Elvis Costello fulfills his musical promise in vital Arlington solo show

 At Elvis Costello's solo show at the Arlington Theatre on Tuesday night, his first visit in 16 years, Mr. Costello showed why he is still a vital artist. Out of the 24 songs played in his 90-minute concert, only four were from his classic early years, the rest coming from his last couple of albums and albums yet-to-come. DAVIDBAZEMORE.COM PHOTO

At Elvis Costello’s solo show at the Arlington Theatre on Tuesday night, his first visit in 16 years, Mr. Costello showed why he is still a vital artist. Out of the 24 songs played in his 90-minute concert, only four were from his classic early years, the rest coming from his last couple of albums and albums yet-to-come.
DAVIDBAZEMORE.COM PHOTO

“My father, who was the real singer in the family, told me never to sing up to a note. Sing down to it.” This was Elvis Costello on Tuesday night at the Arlington Theatre, and he paused after this quote to gather in bemused giggles. “No, I don’t know what it means either.”

Mr. Costello has spent his 33 years in rock neither up nor down in relationship to notes, but instead fearless in the face of them.

At his solo show at the Arlington, his first visit in 16 years, Costello showed why he is still a vital artist and not a nostalgia act. Out of the 24 songs played in his 90-minute concert, only four were from his classic early years, the songs that corporate radio has in its endless playlist. For the rest, Mr. Costello was more concerned with his last couple of albums and with debuting five new songs. More on them in a moment.

Looking fit and young, Mr. Costello strode onstage in front of a selection of six guitars, strapped one on, and went straight into “45,” his 2002 mid-life-crisis of a song, looking energized, nervous, as if slightly in doubt about the creative force he was channeling. Finishing off the final strum, he held the guitar aloft like a prize, looking out over the audience, with a stance that seemed to say, I’m back.

And so he was. Mr. Costello’s opening set tested the audience and their knowledge as fans. He edged backwards into the 1980s with “Veronica,” and “Brilliant Mistake,” although the reaction suggested he might as well have played a new song. So he did.

Although touring on 2009’s “Secret, Profane, and Sugarcane” — from which he played two songs — Mr. Costello has been busy finishing off a new album. The first of the new songs, “Bullets For The New-Born King” was a ballad about two people contemplating a murder they have just committed. The lyrics are edgy and violent as much as they are elegiac.

The version of “Every Day I Write the Book” followed, with the arrangement that Mr. Costello admits he took from Ron Sexsmith, stripping the song of its ’80s production, but leaving the deft wordplay and pure pop changes. Not bad for a song he dashed off in 10 minutes.

After “Bedlam,” which still remains a bit of a nonstarter, Mr. Costello sat down after announcing a “special guest” — himself. “Jimmie Standing in the Rain” debuted a few months back when Mr. Costello played “A Prairie Home Companion” and was yet another fabulous song that trumps his most recent output. The singer has always been interested in the songwriters of his father’s generation — his dad was a longtime member of the Joe Loss Orchestra — and over the years he’s attempted to get close to the combination of wordplay, deft jazz changes and effortlessness found in Hoagy Carmichael and Cole Porter. But a song like “God’s Comic” — played this evening — from 1989’s “Spike,” always fell near the finish line. Too pleased with itself, straining for comic effect, these kind of diversions have always weighed down his output since the early ’90s.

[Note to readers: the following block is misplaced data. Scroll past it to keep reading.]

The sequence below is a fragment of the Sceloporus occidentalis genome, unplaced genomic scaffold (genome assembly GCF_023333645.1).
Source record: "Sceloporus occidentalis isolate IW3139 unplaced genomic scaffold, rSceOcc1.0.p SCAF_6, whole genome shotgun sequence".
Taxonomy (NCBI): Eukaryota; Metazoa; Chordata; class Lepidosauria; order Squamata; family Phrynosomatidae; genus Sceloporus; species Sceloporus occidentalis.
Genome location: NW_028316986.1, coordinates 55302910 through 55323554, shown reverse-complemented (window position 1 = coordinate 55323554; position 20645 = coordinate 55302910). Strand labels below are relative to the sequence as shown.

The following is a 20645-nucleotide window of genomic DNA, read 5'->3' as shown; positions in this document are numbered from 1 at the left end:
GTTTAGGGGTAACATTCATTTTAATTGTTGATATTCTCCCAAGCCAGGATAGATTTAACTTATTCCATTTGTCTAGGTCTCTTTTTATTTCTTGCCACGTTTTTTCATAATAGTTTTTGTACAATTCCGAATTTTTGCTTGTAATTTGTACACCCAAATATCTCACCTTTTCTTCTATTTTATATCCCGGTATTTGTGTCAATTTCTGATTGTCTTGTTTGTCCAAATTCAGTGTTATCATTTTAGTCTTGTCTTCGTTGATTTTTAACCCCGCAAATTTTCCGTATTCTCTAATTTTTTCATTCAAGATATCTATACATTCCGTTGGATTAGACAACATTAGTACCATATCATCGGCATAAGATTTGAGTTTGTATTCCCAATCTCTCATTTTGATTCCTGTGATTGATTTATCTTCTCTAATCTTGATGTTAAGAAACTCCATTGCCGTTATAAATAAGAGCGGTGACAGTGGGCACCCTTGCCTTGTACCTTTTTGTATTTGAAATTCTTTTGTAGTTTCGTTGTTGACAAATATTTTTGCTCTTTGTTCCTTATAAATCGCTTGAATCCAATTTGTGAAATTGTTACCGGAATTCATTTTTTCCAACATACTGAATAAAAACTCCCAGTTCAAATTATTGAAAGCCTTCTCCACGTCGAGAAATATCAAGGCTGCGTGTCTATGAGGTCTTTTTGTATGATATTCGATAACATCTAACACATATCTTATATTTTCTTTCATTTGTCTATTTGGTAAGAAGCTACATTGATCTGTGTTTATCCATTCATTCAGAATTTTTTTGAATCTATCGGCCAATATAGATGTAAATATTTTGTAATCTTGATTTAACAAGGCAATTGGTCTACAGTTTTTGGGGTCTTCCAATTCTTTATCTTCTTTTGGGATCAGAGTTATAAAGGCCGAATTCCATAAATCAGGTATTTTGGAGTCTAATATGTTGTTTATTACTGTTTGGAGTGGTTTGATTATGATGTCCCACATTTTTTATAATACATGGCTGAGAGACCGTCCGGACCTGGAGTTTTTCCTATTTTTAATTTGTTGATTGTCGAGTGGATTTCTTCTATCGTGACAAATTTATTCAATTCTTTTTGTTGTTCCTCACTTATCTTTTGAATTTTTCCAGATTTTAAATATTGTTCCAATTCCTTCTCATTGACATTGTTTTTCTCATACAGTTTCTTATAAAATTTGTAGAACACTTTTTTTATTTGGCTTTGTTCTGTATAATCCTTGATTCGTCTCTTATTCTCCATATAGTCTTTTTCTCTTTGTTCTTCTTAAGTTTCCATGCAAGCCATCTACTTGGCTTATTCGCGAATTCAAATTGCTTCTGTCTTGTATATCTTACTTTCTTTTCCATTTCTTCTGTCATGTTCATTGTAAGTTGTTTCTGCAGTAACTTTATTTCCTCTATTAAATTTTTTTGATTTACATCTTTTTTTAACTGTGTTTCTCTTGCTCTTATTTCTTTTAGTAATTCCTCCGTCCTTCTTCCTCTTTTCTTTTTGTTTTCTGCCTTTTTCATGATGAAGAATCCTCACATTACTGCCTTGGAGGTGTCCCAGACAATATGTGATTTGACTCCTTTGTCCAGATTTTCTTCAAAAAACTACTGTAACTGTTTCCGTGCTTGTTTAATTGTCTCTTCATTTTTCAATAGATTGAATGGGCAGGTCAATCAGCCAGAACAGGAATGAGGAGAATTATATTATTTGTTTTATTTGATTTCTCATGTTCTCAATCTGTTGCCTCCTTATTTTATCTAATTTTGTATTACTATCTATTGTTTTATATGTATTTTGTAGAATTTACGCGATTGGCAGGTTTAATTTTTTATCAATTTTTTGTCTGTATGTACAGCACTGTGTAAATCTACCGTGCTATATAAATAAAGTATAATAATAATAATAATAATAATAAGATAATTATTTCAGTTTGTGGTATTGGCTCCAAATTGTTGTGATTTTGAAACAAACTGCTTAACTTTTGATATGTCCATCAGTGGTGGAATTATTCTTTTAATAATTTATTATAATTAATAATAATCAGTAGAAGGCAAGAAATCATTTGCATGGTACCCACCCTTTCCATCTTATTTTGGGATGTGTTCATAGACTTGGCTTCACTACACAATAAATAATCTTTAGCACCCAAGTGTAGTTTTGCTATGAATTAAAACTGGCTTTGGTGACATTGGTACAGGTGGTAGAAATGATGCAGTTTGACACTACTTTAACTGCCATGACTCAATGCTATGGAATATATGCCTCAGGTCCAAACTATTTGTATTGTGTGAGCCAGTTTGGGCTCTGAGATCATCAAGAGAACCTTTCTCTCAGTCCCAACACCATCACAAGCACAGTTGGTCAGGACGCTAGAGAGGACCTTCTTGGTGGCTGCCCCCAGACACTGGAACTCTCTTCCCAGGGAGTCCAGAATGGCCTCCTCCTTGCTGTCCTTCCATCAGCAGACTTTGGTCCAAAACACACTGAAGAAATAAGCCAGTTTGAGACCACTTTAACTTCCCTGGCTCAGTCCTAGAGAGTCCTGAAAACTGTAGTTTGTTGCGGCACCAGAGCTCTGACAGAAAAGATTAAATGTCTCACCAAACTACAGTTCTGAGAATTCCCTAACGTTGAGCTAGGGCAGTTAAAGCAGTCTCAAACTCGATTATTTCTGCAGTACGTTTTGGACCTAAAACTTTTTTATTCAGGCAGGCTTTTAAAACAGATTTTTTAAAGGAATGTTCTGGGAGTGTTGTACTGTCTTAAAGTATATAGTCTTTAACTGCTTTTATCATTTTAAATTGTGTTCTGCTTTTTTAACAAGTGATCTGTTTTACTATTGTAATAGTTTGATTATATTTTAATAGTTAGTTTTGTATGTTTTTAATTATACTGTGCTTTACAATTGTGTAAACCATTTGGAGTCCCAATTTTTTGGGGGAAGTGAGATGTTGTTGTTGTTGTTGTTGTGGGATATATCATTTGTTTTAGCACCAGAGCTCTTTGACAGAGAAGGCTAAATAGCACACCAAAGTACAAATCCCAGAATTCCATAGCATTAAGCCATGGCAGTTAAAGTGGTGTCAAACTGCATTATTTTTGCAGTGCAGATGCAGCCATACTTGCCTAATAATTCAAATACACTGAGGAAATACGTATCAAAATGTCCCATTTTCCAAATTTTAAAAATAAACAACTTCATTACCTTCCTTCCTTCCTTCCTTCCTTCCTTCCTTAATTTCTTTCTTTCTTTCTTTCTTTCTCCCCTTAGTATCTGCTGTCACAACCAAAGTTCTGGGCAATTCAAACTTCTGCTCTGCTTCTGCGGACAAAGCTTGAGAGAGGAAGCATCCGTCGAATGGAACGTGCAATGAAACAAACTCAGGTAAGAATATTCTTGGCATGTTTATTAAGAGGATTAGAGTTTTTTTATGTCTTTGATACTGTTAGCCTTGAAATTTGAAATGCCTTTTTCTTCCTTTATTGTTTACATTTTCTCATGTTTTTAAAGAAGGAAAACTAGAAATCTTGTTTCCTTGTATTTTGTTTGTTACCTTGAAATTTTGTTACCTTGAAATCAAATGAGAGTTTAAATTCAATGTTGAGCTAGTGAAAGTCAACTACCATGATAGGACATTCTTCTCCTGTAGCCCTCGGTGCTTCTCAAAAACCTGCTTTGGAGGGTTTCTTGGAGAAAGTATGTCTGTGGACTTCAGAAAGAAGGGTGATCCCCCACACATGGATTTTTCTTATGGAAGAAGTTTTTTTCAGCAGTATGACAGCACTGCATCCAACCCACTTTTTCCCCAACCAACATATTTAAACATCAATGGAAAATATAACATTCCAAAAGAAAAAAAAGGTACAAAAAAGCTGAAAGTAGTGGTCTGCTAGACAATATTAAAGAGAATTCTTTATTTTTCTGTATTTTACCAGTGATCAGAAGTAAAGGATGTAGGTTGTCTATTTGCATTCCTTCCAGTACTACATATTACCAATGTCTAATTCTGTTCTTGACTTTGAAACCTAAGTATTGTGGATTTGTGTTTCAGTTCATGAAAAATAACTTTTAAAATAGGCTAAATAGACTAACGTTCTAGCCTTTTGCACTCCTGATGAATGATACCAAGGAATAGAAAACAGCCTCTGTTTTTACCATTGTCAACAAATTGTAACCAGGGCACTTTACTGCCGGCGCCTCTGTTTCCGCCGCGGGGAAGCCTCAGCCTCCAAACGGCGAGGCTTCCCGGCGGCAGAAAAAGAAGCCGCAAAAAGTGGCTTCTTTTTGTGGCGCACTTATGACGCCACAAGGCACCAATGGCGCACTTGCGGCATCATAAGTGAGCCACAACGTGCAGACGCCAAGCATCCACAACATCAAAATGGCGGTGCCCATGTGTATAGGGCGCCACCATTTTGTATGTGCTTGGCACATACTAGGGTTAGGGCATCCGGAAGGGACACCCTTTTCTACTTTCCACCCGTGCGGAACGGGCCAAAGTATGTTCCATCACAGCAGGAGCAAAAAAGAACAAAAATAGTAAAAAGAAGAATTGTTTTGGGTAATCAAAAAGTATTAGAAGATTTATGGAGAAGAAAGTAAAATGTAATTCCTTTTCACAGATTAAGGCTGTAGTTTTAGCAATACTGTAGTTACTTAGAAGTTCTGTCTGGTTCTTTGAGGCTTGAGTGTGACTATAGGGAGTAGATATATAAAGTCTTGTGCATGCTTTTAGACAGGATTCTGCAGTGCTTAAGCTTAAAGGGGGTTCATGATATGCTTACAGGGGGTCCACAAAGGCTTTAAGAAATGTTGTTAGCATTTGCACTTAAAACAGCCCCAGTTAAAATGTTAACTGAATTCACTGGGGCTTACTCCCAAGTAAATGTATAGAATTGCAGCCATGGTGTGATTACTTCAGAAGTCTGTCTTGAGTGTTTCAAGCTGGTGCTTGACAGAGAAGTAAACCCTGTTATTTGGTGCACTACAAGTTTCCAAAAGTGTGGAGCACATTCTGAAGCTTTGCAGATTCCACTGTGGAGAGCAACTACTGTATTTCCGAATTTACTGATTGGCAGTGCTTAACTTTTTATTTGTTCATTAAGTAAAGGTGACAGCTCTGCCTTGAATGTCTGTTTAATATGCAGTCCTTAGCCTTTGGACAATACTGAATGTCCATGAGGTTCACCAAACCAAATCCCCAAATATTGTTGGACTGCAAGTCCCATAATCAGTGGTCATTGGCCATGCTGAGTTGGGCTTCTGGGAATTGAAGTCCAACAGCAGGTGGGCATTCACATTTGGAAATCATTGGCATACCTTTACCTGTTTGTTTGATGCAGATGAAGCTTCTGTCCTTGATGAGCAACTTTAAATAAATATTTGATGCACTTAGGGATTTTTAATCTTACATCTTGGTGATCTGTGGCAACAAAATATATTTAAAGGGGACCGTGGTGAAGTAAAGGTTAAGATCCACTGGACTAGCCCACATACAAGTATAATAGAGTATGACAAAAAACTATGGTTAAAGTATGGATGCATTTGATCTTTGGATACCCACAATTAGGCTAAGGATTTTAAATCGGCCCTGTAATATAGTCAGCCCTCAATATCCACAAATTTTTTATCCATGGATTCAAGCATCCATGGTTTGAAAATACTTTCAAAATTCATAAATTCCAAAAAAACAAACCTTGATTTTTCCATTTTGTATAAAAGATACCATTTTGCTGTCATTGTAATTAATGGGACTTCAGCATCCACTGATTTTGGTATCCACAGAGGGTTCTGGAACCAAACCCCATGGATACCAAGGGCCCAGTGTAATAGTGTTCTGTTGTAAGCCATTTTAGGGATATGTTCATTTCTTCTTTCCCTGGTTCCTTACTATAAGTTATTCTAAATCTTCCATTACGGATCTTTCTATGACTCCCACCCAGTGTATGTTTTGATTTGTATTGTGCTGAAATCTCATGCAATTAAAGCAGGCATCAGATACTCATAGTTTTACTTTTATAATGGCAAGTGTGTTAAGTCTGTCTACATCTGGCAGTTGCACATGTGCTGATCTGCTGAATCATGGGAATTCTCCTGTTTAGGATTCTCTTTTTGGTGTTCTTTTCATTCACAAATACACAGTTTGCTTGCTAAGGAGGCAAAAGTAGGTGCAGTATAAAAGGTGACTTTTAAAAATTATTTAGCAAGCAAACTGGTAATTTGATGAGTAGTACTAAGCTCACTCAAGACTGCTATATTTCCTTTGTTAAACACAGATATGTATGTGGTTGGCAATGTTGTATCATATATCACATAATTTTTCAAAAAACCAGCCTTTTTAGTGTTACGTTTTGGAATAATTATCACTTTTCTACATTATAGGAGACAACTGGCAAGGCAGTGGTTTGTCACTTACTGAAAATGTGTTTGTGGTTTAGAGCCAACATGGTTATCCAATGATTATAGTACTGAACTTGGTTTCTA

But “Jimmie Standing in the Rain,” and then a completely acoustic — no mics, just Mr. Costello sitting on the edge of the stage using the Arlington’s natural acoustics — “Slow Drag with Josephine” suggested that he might have just managed to pull it off. The songs sound like they’ve been pulled from an alternative universe, where Mr. Costello was born in 1920, instead of looking back at that time. The lyrics are funny, but there are no nods and winks to make sure we are in on the joke.

Back in 2010, Mr. Costello continued with a distortion-filled “Watching the Detectives,” using digital delay to loop himself (not entirely well). “Alison” turned into “In Another Room,” a song whose fate deserves better than a 2004 bonus track. The encore section, nearly as long as the main concert, included an obscure cover (“Lucky Dog”), the always devastating “Man Out of Time” and a cover of Lawrence/Altman’s standard “All or Nothing at All,” which shares about 90 percent of its DNA with Mr. Costello’s own “Almost Blue.” The audience was fooled enough right up to the first syllable to clap in advance.

Two final songs from what looks to be Mr. Costello’s best work in years finished us off: “The Spell That You Cast” and “One Bell Ringing” are mysterious, with the latter sounding like “Zuma”-era Neil Young, covered in lashings of mini-riffs and hooks.

Acquiescing to the request for one more song, Mr. Costello called it quits with “Don’t Let Me Be Misunderstood,” the Animals/Nina Simone song he first covered in 1986. Mr. Costello has always traversed the violence of the song, sung as an egotistical, unreliable narrator, but always saved with a little sing-along in the chorus. We share in his narrator’s crime. Aren’t we all a little bit selfish in our love? Mr. Costello suggests he might be going in a very interesting direction in 2010. Watch this space.

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